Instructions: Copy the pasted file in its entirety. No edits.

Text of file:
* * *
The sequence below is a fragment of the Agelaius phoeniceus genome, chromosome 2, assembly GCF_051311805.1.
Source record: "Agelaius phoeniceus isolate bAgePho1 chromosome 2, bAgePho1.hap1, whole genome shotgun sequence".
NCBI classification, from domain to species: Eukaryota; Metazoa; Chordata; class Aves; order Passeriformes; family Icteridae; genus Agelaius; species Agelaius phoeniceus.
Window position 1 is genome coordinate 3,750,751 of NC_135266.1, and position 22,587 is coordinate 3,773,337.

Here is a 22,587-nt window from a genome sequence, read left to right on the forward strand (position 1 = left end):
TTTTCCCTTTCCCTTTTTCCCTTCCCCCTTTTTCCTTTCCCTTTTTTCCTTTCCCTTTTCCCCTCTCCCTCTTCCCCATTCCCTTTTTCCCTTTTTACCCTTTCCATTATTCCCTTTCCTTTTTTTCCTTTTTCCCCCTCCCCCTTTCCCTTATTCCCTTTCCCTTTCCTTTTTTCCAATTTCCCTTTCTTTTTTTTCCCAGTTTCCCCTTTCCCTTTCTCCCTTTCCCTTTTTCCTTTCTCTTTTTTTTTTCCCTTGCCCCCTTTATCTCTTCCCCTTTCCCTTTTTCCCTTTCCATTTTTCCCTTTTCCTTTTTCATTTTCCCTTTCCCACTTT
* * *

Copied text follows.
The sequence below is a fragment of the Agelaius phoeniceus genome, chromosome 2, assembly GCF_051311805.1.
Source record: "Agelaius phoeniceus isolate bAgePho1 chromosome 2, bAgePho1.hap1, whole genome shotgun sequence".
NCBI classification, from domain to species: Eukaryota; Metazoa; Chordata; class Aves; order Passeriformes; family Icteridae; genus Agelaius; species Agelaius phoeniceus.
Window position 1 is genome coordinate 3,750,751 of NC_135266.1, and position 22,587 is coordinate 3,773,337.

Here is a 22,587-nt window from a genome sequence, read left to right on the forward strand (position 1 = left end):
TTTTCCCTTTCCCTTTTTCCCTTCCCCCTTTTTCCTTTCCCTTTTTTCCTTTCCCTTTTCCCCTCTCCCTCTTCCCCATTCCCTTTTTCCCTTTTTACCCTTTCCATTATTCCCTTTCCTTTTTTTCCTTTTTCCCCCTCCCCCTTTCCCTTATTCCCTTTCCCTTTCCTTTTTTCCAATTTCCCTTTCTTTTTTTTCCCAGTTTCCCCTTTCCCTTTCTCCCTTTCCCTTTTTCCTTTCTCTTTTTTTTTTCCCTTGCCCCCTTTATCTCTTCCCCTTTCCCTTTTTCCCTTTCCATTTTTCCCTTTTCCTTTTTCATTTTCCCTTTCCCACTTT